Innovative research improving brain cancer treatment

Australian National University researchers have established Canberra’s first Brain Cancer Biobank with their ACT Health Research Innovation Fund grant.

Canberra Brain Cancer Collaborative, headed up by Professor Leonie Quinn and her team, created the biobank using the $300,000 grant awarded in the 2022 Research Innovation Fund round.

The biobank stores brain cancer biospecimens and genomic data from patients treated at Canberra Hospital. It contributes to Brain Cancer Biobanking Australia, which is a virtual biobank hub that allows researchers around the country to access brain cancer tissue, samples and data.

The information gathered by the biobank enables researchers at ANU’s John Curtin School of Medical Research to create 3D bio-printed ‘mini brains’, allowing them to analyse how tumours grow and respond to treatment, and trial new therapeutic drugs tailored to each patient.

Minister for Health Rachel Stephen-Smith MLA said the biobank will help develop new cancer treatments and improve clinical care.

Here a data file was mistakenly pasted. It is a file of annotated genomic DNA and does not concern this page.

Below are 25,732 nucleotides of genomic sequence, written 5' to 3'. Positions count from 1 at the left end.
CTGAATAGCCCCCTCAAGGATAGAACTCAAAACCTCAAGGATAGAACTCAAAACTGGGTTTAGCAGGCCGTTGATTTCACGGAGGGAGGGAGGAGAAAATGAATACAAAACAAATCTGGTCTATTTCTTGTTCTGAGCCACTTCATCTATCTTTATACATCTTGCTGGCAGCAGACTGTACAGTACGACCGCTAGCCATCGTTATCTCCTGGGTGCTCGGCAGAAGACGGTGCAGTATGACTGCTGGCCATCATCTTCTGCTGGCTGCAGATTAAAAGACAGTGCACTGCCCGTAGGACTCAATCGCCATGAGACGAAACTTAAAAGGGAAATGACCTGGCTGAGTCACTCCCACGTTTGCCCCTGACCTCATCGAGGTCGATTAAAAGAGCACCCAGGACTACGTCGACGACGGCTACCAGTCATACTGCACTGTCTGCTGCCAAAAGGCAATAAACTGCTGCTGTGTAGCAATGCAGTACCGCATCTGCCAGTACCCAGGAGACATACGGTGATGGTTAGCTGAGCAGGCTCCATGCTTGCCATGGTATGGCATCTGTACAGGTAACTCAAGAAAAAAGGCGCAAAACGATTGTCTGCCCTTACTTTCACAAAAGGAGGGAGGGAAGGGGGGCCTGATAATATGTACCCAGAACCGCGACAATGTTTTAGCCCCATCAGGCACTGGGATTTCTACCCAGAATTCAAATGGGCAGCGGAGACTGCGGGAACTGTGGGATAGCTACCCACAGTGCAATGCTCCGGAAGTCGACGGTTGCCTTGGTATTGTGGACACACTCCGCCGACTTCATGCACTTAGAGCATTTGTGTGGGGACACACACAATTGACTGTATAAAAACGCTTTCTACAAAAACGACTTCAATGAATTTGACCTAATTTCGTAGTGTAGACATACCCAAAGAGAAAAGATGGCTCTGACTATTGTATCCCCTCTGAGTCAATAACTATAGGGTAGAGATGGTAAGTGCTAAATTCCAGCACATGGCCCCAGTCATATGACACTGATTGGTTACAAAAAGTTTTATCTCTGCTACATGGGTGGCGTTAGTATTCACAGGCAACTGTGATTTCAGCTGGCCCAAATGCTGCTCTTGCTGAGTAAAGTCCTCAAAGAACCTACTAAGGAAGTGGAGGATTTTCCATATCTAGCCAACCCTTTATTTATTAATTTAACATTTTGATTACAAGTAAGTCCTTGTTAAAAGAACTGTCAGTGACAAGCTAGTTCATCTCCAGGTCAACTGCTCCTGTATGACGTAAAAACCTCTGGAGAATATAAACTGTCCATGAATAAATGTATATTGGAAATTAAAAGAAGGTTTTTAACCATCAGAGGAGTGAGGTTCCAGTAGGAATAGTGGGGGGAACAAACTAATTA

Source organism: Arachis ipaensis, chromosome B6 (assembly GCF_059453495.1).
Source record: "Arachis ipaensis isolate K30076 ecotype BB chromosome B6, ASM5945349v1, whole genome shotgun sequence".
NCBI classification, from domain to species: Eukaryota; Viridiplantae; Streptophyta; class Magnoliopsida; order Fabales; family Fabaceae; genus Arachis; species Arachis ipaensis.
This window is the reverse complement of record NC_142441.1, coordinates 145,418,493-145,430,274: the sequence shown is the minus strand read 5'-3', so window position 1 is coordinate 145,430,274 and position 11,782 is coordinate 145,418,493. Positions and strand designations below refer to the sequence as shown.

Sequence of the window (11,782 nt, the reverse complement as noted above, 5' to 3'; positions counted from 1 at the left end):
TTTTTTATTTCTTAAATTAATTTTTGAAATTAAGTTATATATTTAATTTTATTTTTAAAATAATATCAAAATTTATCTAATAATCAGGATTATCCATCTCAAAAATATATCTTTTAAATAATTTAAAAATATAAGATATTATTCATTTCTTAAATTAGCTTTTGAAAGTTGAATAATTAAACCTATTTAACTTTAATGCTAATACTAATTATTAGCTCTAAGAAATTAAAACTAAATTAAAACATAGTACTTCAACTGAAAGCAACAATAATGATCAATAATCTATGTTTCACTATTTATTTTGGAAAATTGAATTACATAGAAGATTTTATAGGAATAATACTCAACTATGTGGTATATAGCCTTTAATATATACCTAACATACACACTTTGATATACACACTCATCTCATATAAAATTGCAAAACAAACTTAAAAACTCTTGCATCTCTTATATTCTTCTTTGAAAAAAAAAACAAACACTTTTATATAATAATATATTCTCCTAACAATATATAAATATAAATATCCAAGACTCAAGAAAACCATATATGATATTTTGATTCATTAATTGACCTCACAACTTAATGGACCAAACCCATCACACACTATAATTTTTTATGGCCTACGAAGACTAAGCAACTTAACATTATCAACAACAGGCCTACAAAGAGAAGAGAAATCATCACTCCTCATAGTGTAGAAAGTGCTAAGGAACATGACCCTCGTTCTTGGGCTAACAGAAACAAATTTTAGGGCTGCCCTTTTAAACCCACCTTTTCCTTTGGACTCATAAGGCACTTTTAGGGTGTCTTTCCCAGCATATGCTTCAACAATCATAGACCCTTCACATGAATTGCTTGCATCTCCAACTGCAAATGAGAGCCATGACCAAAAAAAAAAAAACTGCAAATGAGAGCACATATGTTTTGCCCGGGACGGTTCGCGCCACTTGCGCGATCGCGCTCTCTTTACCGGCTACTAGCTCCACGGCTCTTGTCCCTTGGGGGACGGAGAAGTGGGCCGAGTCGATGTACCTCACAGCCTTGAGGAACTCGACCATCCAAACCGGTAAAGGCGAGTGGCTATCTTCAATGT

“Canberrans with brain cancer will have the opportunity to receive cutting-edge analysis of their cancer, for the first time, which will help their health care team direct them to current clinical trials and emerging treatments,” Minister Stephen-Smith said.

“This biobank is another great example of the ACT Government’s strategic plan for research in the health system helping our workforce deliver better outcomes for patients.”

“Focusing on research investment is one of the many ways the ACT Government is establishing a learning health system and positioning the ACT as a national leader in health research and innovation.”

The Research and Innovation Fund is guided by Better Together: A strategic plan for research in the ACT health system 2022-2030.

Five fellowships through the Research Innovation Fund2023 have recently been announced, supporting early and mid-career Canberra health researchers. The diverse research projects selected include enhancing post-diagnostic care for dementia patients, supporting community response to voluntary assisted dying, and studying allergies and immunodeficiencies of patients in the ACT.

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